Wednesday, March 30, 2011

El Bolson

Wild Camping
The following day we left the park, and spent most of the time on a gravel road. In early evening, we were quite tired from the ride on the difficult road, but we were out of water and didn´t find any rivers or streams. We stopped next to a group of road workers, who filled our water bottle and told us there was a stream 8 km ahead where we could camp. We followed the advice and cycled there. We got there quickly as the road suddenly became paved. In the morning, many cars and a truck stopped there to fill in water.

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The Way to El Bolson
The next day started with bad face wind and a long descent. While going down, we met a Japanese cyclist fixing a punctured tube. He came all the way from Alaska in 1 year and 8 months. Later, we passed through a beautiful valley full of blackberry bushes. We tried them, but they weren´t good. On the way, there were many camping sites and places selling Dulces and other tasty stuff, but we were on a rush to El Bolson, so we didn´t stop to buy some.

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We thought Dulces meant pastries, but later we figured out they were all selling jams of blackberries and other fruit.

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El Bolson
We reached El Bolson very hungry, so we went shopping, ate lunch, and planned to cycle on. Our plans changed when very heavy rain started. We waited a bit in hope it would stop, but it didn´t. So we asked some people for cheap hostels. This didn´t work very well, as one place we couldn´t find and another was too expensive. We decided to consult with the tourist information office. On our way there, some guy in a passing van offered us a double room for 100 AR$. At the tourist information we were told that prices for dormitoris start from 45 AR$. Only after asking about double rooms, the woman there suggested rooms for 90 AR$. The room we were offered for 100 AR$ usually cost 140 AR$. As the cheaper one didn´t include breakfast, and we obviously prefered a private room over a bed in a hostel, we tried it. In the street of that hostel, Amit´s tube exploded, and his tire was torn. We managed to carry the bikes and gear to the Pehuenia Hospedaje (Azsu√®naga 140, claudiogabrielli@elbolson.com), and received a nice room with beds for 5 people (!) all for us.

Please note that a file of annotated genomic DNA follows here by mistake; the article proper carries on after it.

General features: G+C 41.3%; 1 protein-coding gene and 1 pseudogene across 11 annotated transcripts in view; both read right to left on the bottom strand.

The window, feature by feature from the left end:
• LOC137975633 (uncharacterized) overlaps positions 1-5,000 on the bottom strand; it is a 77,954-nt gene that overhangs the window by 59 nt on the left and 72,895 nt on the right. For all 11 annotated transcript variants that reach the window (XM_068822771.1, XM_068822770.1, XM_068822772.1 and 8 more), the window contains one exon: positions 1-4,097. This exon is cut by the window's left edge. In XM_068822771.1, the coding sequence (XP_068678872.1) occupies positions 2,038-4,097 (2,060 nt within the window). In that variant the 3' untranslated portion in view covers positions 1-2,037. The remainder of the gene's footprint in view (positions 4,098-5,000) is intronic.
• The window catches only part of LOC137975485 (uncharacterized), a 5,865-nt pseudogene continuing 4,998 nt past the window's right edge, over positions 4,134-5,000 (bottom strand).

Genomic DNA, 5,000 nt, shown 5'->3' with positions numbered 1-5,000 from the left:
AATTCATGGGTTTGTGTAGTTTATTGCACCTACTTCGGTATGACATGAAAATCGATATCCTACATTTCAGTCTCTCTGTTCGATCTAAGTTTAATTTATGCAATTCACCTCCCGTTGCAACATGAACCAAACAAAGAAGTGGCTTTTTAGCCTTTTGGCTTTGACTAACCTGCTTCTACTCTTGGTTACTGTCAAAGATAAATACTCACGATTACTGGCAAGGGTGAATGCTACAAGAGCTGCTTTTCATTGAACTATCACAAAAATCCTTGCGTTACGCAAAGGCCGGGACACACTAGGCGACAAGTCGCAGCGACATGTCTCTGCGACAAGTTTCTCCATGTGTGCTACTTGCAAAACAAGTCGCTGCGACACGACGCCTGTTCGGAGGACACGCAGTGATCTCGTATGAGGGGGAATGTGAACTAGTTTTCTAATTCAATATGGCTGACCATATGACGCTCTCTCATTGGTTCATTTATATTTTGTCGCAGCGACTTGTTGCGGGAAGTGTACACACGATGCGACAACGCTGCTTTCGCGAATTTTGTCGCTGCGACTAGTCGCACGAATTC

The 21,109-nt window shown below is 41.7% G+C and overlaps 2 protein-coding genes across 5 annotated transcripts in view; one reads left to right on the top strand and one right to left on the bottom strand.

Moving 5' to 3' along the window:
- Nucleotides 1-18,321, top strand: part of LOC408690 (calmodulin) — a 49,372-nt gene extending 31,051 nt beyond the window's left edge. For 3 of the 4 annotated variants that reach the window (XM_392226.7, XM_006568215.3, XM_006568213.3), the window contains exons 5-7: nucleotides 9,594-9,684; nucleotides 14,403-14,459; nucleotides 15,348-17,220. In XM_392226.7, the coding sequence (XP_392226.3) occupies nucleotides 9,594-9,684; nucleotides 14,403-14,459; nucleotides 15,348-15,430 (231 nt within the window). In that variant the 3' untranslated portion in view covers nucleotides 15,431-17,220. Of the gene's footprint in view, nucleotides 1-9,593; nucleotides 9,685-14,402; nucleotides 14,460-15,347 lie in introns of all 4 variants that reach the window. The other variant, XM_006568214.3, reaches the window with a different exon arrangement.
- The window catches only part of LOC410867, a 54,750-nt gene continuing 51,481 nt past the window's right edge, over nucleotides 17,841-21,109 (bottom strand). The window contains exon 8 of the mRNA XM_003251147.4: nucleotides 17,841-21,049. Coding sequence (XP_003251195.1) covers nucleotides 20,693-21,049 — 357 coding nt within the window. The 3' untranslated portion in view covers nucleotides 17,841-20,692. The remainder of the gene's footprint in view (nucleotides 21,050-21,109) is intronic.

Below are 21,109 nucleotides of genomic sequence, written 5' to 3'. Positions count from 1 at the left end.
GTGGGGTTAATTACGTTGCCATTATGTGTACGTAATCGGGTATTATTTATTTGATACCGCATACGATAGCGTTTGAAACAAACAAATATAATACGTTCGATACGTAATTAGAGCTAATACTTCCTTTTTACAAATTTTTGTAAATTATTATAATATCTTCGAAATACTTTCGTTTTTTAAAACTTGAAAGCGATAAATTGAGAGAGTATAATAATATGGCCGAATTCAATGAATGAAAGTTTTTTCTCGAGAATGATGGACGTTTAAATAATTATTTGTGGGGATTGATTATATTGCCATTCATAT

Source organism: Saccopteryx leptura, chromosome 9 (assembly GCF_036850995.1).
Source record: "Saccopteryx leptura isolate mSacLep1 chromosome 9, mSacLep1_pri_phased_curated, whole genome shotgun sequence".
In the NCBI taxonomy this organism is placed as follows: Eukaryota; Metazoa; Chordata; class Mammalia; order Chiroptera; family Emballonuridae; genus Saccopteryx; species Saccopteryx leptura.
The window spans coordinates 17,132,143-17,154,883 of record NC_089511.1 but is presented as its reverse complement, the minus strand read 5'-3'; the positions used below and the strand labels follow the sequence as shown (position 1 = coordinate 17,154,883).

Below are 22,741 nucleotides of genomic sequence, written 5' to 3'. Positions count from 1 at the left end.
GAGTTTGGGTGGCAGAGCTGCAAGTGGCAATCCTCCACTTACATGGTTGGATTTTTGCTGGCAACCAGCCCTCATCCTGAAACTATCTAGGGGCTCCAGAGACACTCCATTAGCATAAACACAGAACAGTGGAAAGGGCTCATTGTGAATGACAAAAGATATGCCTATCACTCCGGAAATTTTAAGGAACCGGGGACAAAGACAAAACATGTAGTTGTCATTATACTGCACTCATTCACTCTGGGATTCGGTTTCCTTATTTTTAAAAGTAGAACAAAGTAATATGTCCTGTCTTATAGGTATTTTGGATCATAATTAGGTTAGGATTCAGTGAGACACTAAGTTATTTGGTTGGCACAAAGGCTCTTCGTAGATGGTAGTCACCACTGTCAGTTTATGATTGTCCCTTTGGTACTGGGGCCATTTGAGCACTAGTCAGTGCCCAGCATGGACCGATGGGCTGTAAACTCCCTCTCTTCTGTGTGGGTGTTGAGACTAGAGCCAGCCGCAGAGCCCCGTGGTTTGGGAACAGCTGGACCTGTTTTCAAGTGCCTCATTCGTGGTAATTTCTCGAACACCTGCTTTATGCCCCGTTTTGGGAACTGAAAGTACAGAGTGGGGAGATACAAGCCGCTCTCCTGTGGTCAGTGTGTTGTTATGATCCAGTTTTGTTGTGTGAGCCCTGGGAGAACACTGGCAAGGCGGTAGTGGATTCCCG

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Amit had to go in the rain to a bicycle store to buy a new bad tire (60 AR$) and then to change the tire and tube. The rest of the evening was enjoyable. Shoham got notified of her acceptance to Cambridge with a full scholarship, and decided she would go there rather than to any of the American universities that accepted her. Amit cooked us a great dinner: stir-fry and humus paste.

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We spent some time talking with a nice Australian couple, that did some cycling tours in the past, but prefered the comfort of a normal backpacker trip in South America.

The Way to Bariloche
In the morning it was sunny, so after the great breakfast (pastries the hostel served, some porridge and fruit salad we made) we decided to leave instead of staying another night in the nice hostel.

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They insured us that the price for any other cyclists we send there would not be higher than 100 AR$ per room, including breakfast (just say that SHOHAMIT sent you). The road towards Bariloche was easy and fast even though we had to climb a lot.

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In the evening we entered the Nahuel Huapi national park, and we camped there (illegally) in the forest.

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While opening the tent´s zipper in the morning, ice dropped on us. Apparently, it was freezing cold outside as well that night. We dressed up heavily and continued the climb we started the previous day.

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Only at lunchtime it was warm enough for us to take off some of our clothes. Near Bariloche, we saw a frightening herd of wild dogs that were crossing the Ruta 40 from side to side. After entering the city, a fruit vendor ran after us to give each of us a peach for the way (¨por el viaje¨).

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                        SHOHAMIT
                     Shoham & Amit


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